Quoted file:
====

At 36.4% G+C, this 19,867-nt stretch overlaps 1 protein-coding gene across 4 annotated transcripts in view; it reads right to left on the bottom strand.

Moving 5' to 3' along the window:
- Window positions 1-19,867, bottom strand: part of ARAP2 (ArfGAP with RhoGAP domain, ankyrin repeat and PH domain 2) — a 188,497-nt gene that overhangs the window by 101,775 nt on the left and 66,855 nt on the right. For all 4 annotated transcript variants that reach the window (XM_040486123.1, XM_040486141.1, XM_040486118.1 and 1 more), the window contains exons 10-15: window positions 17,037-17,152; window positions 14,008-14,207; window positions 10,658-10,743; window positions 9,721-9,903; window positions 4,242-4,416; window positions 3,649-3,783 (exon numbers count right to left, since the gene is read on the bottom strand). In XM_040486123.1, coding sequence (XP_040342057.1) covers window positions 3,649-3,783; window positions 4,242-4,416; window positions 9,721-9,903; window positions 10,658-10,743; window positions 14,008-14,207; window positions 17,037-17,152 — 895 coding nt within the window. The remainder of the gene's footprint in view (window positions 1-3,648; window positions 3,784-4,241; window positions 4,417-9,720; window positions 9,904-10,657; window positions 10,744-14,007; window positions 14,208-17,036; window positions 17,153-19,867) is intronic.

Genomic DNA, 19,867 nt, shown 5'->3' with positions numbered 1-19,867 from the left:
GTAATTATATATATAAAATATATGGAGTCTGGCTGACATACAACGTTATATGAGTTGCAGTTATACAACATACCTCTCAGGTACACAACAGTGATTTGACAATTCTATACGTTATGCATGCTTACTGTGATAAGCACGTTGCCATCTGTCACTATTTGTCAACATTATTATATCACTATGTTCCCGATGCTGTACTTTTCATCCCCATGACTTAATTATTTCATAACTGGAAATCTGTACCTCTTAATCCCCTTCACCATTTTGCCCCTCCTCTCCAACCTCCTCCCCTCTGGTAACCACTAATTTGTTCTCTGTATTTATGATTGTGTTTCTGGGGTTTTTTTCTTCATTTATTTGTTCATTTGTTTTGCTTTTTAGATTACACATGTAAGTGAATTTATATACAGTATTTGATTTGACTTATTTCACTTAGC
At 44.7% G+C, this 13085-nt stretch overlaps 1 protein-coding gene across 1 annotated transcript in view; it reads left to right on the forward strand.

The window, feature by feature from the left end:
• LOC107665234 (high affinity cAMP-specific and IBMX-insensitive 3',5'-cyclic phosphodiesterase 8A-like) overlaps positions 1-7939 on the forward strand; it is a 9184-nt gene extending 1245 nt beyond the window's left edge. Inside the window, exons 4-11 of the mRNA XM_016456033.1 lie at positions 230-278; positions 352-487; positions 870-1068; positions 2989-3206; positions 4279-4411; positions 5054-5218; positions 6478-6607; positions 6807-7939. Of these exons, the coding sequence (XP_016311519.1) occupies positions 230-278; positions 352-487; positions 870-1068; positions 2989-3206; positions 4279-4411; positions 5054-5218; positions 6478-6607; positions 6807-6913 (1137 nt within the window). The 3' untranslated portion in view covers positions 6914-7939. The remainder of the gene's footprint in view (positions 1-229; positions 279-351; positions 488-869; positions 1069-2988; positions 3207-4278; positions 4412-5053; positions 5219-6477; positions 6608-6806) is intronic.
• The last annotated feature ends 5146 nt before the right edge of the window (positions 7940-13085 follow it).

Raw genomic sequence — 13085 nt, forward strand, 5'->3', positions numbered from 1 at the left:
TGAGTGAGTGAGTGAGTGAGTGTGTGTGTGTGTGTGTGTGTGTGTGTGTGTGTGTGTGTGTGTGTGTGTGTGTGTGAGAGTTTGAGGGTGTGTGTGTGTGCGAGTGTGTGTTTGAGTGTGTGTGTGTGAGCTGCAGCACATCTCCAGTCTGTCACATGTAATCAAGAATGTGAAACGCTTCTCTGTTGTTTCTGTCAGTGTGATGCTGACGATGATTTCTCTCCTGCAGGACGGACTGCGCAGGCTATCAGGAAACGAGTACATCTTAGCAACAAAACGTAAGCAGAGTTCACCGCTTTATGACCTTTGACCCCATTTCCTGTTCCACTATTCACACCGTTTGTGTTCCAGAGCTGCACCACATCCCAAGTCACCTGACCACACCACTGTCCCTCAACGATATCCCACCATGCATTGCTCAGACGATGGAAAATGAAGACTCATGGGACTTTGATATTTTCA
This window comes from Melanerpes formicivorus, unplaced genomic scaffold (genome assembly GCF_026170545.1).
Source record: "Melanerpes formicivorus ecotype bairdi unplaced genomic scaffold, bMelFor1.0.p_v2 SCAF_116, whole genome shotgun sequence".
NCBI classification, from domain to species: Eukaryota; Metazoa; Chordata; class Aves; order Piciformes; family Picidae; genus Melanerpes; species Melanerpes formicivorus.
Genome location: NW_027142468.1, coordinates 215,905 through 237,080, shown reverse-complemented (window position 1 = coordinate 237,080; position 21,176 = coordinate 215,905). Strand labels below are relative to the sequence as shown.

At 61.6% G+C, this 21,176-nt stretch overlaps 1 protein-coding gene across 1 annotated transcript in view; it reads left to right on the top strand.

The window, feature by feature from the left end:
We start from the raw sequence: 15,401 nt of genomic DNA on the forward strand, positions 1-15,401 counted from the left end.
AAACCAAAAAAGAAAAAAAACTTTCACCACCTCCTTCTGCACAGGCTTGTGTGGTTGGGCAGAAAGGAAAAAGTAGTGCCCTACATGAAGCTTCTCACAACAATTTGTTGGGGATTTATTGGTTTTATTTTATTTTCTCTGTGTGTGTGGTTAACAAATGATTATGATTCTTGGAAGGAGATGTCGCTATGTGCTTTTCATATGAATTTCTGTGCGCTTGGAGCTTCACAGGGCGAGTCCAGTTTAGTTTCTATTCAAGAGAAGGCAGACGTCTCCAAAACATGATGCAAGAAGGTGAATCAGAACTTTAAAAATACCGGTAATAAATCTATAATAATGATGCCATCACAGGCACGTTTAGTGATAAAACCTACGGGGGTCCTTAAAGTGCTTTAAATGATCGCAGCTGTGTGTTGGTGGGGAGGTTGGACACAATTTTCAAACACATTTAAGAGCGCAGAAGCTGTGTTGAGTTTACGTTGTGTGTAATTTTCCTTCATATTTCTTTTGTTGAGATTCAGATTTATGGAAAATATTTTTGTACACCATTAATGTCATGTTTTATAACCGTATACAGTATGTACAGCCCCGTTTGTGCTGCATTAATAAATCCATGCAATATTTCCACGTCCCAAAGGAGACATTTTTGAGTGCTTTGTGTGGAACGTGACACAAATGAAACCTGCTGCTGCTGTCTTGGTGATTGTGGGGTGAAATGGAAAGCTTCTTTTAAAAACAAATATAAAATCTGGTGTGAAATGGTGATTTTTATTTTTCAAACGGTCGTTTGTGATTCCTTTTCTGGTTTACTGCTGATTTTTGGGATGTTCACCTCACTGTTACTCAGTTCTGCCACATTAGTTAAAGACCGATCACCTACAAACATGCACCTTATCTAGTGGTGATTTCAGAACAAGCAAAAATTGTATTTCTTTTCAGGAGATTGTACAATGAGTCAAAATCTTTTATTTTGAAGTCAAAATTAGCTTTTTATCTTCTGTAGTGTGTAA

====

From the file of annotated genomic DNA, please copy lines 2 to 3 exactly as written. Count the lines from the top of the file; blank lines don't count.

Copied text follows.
Moving 5' to 3' along the window:
- Window positions 1-19,867, bottom strand: part of ARAP2 (ArfGAP with RhoGAP domain, ankyrin repeat and PH domain 2) — a 188,497-nt gene that overhangs the window by 101,775 nt on the left and 66,855 nt on the right. For all 4 annotated transcript variants that reach the window (XM_040486123.1, XM_040486141.1, XM_040486118.1 and 1 more), the window contains exons 10-15: window positions 17,037-17,152; window positions 14,008-14,207; window positions 10,658-10,743; window positions 9,721-9,903; window positions 4,242-4,416; window positions 3,649-3,783 (exon numbers count right to left, since the gene is read on the bottom strand). In XM_040486123.1, coding sequence (XP_040342057.1) covers window positions 3,649-3,783; window positions 4,242-4,416; window positions 9,721-9,903; window positions 10,658-10,743; window positions 14,008-14,207; window positions 17,037-17,152 — 895 coding nt within the window. The remainder of the gene's footprint in view (window positions 1-3,648; window positions 3,784-4,241; window positions 4,417-9,720; window positions 9,904-10,657; window positions 10,744-14,007; window positions 14,208-17,036; window positions 17,153-19,867) is intronic.